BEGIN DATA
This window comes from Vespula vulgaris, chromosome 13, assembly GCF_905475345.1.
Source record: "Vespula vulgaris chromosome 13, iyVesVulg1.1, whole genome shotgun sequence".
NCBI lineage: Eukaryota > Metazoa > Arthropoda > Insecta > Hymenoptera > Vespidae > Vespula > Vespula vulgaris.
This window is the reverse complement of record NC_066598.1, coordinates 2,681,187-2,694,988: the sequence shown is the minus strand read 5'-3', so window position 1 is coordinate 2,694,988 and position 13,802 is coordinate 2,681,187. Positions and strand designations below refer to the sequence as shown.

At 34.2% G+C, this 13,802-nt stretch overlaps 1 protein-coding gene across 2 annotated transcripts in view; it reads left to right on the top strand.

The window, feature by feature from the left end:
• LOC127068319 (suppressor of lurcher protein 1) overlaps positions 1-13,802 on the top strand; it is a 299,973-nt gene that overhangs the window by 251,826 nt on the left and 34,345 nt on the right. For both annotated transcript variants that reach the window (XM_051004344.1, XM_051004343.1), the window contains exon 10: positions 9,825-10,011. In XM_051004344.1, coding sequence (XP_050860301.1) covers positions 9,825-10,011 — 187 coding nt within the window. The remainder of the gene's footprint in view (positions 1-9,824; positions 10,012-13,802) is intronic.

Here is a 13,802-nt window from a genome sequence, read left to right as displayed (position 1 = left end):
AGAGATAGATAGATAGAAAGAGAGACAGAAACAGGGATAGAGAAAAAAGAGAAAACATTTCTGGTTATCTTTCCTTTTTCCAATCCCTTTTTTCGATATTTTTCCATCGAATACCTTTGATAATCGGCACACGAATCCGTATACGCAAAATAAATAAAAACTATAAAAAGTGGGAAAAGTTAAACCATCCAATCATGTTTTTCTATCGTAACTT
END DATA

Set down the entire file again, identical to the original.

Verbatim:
This window comes from Vespula vulgaris, chromosome 13, assembly GCF_905475345.1.
Source record: "Vespula vulgaris chromosome 13, iyVesVulg1.1, whole genome shotgun sequence".
NCBI lineage: Eukaryota > Metazoa > Arthropoda > Insecta > Hymenoptera > Vespidae > Vespula > Vespula vulgaris.
This window is the reverse complement of record NC_066598.1, coordinates 2,681,187-2,694,988: the sequence shown is the minus strand read 5'-3', so window position 1 is coordinate 2,694,988 and position 13,802 is coordinate 2,681,187. Positions and strand designations below refer to the sequence as shown.

At 34.2% G+C, this 13,802-nt stretch overlaps 1 protein-coding gene across 2 annotated transcripts in view; it reads left to right on the top strand.

The window, feature by feature from the left end:
• LOC127068319 (suppressor of lurcher protein 1) overlaps positions 1-13,802 on the top strand; it is a 299,973-nt gene that overhangs the window by 251,826 nt on the left and 34,345 nt on the right. For both annotated transcript variants that reach the window (XM_051004344.1, XM_051004343.1), the window contains exon 10: positions 9,825-10,011. In XM_051004344.1, coding sequence (XP_050860301.1) covers positions 9,825-10,011 — 187 coding nt within the window. The remainder of the gene's footprint in view (positions 1-9,824; positions 10,012-13,802) is intronic.

Here is a 13,802-nt window from a genome sequence, read left to right as displayed (position 1 = left end):
AGAGATAGATAGATAGAAAGAGAGACAGAAACAGGGATAGAGAAAAAAGAGAAAACATTTCTGGTTATCTTTCCTTTTTCCAATCCCTTTTTTCGATATTTTTCCATCGAATACCTTTGATAATCGGCACACGAATCCGTATACGCAAAATAAATAAAAACTATAAAAAGTGGGAAAAGTTAAACCATCCAATCATGTTTTTCTATCGTAACTT